When you think about summer the last few years, you probably know that there have been record-breaking temperatures in many areas around the world. 2023 was the hottest year on record. Because of that, one travel trend expected this year is for people to avoid typical vacation spots that see heat waves and instead to seek out a “coolcation” in the warmer months. Some of these “coolcation” destinations being booked include Iceland, Finland, Scotland, and Latvia, along with Scandinavia and the Baltics.
This makes me even more excited to experience the Pacific Northwest, western Canada, and Alaska in July 2025, because summer in Florida can get very hot, so I’ll be ready for a break with cooler temperatures.
Travel Trend #10: Wellness travel
There’s nothing new about traveling to a spa vacation. Who else read or watched “Nine Perfect Strangers” about the med spa getaway? Emily Hart (@emilyventures) on Instagram is a really fun follow for solo travelers, she visits a lot of national parks and shares gorgeous photography as well. Emily says this about wellness travel:
- Whether staying at a dedicated “Wellness Retreat” or a hotel in a bustling city, wellness as a key component of travel is what I’ve seen come to the forefront this year and will continue into 2024. Options for yoga classes, aromatherapy in the room, juice bars, saunas, and cold plunges are all additions that can make any stay into a retreat. Dedicated retreats like Wild Rice Retreat in Bayfield, Wisconsin, or CIVANA in Carefree, Arizona, are great options. But even more straightforward options are including wellness activities in their daily offerings.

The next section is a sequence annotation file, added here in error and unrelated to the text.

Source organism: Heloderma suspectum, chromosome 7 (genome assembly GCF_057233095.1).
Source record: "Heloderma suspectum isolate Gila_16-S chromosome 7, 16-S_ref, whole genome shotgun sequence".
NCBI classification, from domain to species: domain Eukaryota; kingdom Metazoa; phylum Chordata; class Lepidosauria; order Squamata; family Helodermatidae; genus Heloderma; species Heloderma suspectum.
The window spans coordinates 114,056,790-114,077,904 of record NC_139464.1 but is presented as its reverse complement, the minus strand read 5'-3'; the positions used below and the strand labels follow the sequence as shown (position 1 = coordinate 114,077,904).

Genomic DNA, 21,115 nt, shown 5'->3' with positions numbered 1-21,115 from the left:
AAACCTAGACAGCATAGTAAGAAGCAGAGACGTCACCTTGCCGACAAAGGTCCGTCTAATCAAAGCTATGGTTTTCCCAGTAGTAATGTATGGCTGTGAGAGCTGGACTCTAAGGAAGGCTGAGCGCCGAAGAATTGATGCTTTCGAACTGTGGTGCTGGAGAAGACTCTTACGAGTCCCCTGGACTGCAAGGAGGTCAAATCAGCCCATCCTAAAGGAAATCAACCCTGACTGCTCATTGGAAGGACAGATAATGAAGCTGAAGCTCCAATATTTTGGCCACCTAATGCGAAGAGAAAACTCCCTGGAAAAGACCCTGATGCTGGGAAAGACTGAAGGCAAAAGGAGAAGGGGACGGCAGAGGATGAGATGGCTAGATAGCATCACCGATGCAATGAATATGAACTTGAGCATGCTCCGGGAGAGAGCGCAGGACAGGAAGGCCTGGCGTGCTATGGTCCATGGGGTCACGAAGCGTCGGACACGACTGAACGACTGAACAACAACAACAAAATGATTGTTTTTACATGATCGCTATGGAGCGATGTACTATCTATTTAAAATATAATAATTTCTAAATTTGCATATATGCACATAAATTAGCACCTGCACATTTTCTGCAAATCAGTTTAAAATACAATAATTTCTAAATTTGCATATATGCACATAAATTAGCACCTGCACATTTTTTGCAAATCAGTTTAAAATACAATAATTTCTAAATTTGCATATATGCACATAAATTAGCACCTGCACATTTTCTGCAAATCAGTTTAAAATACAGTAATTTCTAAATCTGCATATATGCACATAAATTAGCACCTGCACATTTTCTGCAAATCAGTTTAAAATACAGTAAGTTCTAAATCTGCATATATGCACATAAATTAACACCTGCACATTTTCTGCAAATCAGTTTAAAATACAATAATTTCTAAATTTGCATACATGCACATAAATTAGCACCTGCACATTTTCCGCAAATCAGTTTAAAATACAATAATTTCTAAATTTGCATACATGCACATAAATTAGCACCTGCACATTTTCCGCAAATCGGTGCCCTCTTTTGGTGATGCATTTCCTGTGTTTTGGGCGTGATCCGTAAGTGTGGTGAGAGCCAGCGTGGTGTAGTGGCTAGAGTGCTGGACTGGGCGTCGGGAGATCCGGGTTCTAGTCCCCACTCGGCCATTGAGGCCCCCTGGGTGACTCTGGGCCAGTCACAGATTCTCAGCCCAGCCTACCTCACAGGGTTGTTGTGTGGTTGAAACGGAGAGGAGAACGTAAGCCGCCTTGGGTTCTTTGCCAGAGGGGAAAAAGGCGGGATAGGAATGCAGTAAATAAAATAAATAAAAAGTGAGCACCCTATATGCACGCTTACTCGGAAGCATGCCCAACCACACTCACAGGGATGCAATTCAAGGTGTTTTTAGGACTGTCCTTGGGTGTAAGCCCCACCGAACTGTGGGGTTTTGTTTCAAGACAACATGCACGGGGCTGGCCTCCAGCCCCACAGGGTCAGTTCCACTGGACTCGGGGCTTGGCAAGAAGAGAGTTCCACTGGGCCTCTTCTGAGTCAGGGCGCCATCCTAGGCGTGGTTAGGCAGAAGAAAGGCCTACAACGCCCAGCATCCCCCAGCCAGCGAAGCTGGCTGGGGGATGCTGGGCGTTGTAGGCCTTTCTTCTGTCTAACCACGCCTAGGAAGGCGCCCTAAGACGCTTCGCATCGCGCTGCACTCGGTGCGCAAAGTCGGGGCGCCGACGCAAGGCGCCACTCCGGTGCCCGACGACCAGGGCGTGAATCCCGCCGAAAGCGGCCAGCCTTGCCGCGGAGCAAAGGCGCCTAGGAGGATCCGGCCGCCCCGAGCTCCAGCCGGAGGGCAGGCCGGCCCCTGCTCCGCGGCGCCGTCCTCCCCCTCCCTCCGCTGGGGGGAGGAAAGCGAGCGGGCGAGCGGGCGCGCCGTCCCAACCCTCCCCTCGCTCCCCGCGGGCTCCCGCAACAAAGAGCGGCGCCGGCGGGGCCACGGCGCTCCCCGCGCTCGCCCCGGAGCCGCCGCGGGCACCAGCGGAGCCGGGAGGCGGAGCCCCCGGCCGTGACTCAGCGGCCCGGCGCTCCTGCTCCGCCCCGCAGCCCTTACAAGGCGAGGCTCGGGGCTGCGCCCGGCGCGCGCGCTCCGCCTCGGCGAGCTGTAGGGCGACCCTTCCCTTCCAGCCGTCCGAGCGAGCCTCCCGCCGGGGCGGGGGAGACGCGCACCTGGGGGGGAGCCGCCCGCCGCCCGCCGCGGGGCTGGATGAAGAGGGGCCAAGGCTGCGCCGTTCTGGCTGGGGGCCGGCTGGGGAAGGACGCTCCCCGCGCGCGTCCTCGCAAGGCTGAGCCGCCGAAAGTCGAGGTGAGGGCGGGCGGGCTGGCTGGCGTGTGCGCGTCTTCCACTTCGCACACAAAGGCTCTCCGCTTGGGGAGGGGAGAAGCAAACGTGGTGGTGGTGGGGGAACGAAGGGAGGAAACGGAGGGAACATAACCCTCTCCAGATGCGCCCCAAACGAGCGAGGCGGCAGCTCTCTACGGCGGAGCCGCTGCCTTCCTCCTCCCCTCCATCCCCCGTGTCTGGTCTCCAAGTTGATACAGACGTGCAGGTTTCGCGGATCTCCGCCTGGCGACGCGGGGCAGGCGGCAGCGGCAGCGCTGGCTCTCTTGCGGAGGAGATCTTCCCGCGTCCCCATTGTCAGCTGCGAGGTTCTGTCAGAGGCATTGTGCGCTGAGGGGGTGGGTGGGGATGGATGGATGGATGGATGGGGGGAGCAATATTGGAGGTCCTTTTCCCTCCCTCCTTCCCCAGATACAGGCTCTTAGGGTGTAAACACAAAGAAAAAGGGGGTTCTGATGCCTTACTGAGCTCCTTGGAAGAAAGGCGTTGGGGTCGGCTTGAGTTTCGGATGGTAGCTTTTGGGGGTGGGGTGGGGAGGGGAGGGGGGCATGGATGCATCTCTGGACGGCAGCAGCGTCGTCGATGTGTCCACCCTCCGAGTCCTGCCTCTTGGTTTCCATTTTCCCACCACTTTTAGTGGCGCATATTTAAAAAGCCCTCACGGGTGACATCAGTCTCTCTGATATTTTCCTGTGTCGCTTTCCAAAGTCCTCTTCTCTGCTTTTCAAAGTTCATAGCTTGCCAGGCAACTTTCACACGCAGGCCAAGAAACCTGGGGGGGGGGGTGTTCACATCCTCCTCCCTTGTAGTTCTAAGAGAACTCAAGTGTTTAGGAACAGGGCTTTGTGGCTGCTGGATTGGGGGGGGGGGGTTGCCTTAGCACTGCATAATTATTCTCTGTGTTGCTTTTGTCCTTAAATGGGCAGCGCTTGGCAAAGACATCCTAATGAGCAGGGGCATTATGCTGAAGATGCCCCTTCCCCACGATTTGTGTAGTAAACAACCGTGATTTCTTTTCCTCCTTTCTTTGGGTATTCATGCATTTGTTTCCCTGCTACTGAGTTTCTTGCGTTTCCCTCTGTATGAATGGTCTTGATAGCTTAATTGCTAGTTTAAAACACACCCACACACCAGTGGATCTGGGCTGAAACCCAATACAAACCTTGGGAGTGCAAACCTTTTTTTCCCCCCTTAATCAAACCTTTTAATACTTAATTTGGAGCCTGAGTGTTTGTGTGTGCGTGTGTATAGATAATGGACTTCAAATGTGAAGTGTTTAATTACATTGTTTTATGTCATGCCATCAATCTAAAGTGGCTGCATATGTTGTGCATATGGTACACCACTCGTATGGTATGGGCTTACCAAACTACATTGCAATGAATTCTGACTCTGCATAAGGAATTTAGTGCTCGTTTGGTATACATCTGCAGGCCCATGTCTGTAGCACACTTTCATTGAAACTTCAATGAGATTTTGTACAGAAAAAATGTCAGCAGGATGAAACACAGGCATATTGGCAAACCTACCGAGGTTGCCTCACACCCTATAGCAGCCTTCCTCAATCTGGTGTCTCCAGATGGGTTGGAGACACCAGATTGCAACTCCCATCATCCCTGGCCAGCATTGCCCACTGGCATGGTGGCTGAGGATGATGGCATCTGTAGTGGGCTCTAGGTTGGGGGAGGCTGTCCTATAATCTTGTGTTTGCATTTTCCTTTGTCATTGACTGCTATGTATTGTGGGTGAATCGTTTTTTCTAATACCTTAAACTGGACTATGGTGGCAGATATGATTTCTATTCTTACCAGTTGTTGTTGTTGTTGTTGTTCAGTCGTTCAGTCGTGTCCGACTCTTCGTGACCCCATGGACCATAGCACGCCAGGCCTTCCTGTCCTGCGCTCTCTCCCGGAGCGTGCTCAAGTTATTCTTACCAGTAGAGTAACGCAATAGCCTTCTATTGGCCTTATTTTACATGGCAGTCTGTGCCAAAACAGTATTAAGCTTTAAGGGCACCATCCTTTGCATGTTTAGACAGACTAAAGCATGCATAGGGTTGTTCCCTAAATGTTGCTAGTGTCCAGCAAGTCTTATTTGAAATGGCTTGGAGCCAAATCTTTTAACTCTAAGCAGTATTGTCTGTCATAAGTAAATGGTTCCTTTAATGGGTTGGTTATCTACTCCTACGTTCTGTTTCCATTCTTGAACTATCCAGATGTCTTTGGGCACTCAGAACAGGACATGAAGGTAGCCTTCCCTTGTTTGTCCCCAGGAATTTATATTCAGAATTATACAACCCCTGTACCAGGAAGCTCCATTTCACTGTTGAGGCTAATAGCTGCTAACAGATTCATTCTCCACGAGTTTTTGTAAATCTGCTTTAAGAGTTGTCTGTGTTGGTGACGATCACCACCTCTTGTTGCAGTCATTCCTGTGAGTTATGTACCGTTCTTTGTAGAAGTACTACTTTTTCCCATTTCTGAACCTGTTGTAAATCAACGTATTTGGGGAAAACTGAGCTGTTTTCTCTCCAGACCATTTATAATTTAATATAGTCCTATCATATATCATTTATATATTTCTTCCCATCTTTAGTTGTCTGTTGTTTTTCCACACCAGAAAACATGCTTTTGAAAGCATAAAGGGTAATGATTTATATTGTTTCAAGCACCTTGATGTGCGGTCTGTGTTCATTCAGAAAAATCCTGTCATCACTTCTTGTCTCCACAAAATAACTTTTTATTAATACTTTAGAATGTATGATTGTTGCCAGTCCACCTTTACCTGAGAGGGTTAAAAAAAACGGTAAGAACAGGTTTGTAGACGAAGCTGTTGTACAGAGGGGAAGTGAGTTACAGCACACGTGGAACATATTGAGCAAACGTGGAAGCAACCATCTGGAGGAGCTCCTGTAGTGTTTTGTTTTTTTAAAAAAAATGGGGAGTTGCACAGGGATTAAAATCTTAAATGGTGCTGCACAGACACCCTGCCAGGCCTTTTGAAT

Wellness travel seems to be going to an entirely new level these days. Jen Murphy wrote for Conde Naste Traveler: Since the pandemic, feeling good trumps looking good. “People have become aware of the critical importance of developing a more proactive, preventive approach to health on all levels,” says Karina Stewart, co-founder of Kamalaya, a wellness retreat in Koh Samui, Thailand. This means a new willingness to go beyond diet and exercise and embrace sci-fi-sounding bio-regenerative treatments such as ozone therapy and hyperbaric oxygen chambers, both on offer at Kamalaya’s new Longevity House.
Want even more travel trends?
Read the full Conde Nast article, The Biggest Travel Trends to Expect in 2024, December 30, 2023.
Read the full article from Business Insider by Jennifer Greene, “9 Underrated Travel Destinations that will be popular this year, according to a travel planner”.
Listen to the Me and the Magic podcast Episode 113, “Why You Need to Experience Small Group Adventure Travel” with Jackie Nourse to learn more about JUMP Adventures and rewilding trips.
Listen to the Me and the Magic podcast Episode 120, “Our 2025 Alaska Cruise on the Celebrity Edge” with Grace Korba from MEI-Travel and Mouse Fan Travel, to learn more about our Me and the Magic group cruise.